Outside of these major awards, however, the other winners rippled with variety and surprise; just when you think a nostalgia trend is emerging after Retro Bowl and Star Wars: Knights of the Old Republic claim awards, along comes Holovista, a cutting-edge AR narrative experience, and Call of Duty Mobile, an entry in the monolithic series that finally sticks the landing on the leap over to mobile devices.

The huge sweep of winners and nominees covered pretty much every mobile game you’d have heard of recently, plus many more besides. Diversity was the name of the game, and it’s a welcome one given how the mobile games market can be criticised for too many sub-par clones and quick-win cash-ins.

The categories themselves, divorced from any nominees or winners, paint a compelling picture of the mobile games industry all on their own.

‘Best Battle Royale Game’ and ‘Best AR Game’ point to prevailing trends in tech and genre, while ‘Best Apple Arcade Game’ and ‘Best Google Play Pass Game’ highlight the growing importance of subscription models in the age of Game Pass.

Pocket Gamer Awards 2021 winners announced | Articles | Pocket Gamer

Mobile Game of the Year:

Genshin Impact – miHoYo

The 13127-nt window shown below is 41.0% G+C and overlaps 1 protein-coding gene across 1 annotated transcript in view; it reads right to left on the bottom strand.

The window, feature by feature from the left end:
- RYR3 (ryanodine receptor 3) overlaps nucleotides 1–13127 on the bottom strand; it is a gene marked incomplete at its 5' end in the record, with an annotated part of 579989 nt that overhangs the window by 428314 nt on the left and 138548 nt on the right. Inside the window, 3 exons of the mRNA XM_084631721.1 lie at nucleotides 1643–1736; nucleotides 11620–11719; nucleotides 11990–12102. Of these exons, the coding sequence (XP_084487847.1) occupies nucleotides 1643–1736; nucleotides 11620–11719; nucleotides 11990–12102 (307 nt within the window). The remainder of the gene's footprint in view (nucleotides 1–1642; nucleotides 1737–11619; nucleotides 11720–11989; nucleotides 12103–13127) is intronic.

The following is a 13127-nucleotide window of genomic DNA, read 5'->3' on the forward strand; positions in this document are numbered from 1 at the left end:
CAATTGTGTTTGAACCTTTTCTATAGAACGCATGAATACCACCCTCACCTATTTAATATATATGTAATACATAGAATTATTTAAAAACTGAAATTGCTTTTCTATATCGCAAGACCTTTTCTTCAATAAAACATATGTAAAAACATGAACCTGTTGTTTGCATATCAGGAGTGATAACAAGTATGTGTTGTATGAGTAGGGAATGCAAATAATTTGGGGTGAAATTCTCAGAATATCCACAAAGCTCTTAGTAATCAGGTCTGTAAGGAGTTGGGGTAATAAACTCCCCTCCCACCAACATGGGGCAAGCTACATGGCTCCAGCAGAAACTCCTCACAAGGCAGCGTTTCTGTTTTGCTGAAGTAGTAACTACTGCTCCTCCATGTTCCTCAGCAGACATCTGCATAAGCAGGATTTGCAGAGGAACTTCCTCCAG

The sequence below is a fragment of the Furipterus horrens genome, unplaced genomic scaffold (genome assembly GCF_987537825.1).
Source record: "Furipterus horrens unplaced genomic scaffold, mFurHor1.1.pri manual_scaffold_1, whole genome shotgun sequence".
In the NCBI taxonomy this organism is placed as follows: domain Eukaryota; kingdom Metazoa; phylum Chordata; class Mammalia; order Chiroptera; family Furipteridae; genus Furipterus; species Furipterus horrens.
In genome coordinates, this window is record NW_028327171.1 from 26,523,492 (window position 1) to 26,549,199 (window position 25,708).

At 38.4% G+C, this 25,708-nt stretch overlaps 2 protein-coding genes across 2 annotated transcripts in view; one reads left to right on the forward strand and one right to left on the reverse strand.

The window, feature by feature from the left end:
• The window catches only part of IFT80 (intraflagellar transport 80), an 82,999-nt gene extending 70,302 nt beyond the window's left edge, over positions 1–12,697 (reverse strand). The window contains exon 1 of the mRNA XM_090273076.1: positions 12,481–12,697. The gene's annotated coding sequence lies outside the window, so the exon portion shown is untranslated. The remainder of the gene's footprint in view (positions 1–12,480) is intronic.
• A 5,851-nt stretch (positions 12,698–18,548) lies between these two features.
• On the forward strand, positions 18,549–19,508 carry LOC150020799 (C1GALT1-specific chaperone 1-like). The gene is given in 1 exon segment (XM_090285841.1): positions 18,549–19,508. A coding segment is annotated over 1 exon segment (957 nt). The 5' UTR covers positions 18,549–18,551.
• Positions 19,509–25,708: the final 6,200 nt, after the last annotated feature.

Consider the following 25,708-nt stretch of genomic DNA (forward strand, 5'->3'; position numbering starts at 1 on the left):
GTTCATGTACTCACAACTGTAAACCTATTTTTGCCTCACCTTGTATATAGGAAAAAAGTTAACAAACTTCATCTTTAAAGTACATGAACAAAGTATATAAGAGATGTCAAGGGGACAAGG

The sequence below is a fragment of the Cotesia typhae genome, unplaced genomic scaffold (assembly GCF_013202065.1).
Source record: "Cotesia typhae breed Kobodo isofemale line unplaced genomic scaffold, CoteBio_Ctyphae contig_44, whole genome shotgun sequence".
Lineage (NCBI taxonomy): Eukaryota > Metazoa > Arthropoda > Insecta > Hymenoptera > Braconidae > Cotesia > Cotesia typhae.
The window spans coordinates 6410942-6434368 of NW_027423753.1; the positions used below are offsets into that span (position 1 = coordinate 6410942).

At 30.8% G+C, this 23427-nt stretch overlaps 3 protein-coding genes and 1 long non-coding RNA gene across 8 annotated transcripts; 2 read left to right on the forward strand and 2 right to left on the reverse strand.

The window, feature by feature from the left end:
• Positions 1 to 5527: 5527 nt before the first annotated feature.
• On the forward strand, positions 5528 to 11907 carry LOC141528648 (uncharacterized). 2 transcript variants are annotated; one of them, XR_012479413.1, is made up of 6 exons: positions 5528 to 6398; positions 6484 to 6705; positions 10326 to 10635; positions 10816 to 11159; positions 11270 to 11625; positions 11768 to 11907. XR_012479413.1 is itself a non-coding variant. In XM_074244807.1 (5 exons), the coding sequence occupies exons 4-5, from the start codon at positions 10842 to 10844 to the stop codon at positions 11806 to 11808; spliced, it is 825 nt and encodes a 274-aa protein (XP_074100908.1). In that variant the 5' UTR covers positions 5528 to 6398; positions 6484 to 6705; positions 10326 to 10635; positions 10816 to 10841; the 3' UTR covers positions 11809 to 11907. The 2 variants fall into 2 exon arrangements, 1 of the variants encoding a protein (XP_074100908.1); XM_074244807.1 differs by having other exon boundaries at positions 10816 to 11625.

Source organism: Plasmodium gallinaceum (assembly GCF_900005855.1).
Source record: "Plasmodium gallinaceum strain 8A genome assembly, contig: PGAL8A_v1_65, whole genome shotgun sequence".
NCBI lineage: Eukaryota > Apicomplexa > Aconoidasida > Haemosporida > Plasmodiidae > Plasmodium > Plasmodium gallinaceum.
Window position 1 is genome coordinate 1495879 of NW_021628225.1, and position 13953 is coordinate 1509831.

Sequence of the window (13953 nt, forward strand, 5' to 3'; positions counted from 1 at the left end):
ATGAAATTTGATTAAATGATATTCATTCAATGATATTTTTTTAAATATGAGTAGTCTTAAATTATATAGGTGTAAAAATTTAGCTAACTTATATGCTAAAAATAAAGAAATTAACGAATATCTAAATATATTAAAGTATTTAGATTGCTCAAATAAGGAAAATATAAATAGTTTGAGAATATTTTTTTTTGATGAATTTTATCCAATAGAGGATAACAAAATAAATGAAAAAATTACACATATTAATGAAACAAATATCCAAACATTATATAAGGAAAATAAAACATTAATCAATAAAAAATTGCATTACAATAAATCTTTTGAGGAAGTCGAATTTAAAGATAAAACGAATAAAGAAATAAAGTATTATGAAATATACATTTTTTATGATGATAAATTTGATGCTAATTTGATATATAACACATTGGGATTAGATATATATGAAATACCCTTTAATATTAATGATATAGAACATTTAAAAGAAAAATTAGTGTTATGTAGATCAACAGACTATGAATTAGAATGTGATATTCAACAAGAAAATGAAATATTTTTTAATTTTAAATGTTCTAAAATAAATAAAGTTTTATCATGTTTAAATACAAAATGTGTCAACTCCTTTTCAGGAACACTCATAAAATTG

Pocket Gamer Hall of Fame:

Angry Birds – Rovio

Best Sports Game:

Retro Bowl – New Star Games Ltd

Best Google Play Pass Game:

Star Wars: Knights of the Old Republic – Aspyr

Most Innovative Game:

Holovista – Aconite

Best Game We’re Still Playing:

Call of Duty Mobile – Activision

Best Battle Royale Game:

Garena Free Fire – Garena

Best AR Game:

LEGO Hidden Side – LEGO

Best Apple Arcade Game:

Alba: A Wildlife Adventure – ustwo games

Best Digital Board Game:

The Game of Life 2 – Marmalade Game Studio

Best Multiplayer Game:

EVE Echoes – NetEase

Best Quick Play Game:

Clusterduck – PikPok

Click here for the full list of winners.

‘Best Digital Board Game’ and ‘Best Multiplayer Game’ showcased our need for connection in this isolated time, while ‘Best Quick Play Game’ and ‘Best Game We’re Still Playing’ displayed the range of experiences and audiences that mobile now has. While not every category among the impressive 29 on offer was so revealing, the sheer number of them point to a breadth and depth of titles that highlights the buoyancy of the mobile games industry right now.

My original intention when writing this article was to look at the winning games and extrapolate market trends from those, predicting the future of mobile with my pocket-sized crystal ball. But actually watching the show demonstrated that trends are fleeting, and that any game, in any genre, could be the next big thing, riding on the chance waves of circumstance.

The spirit of fiery invention that brought games like Angry Birds into the world is alive and well; The mobile games industry is back in its beautifully chaotic prime. And that, in a time when we need it more than ever, is reassuring news for mobile games indeed.

You can see a full run-down of the winners from, this year’s show, and watch the Live broadcast back on Youtube.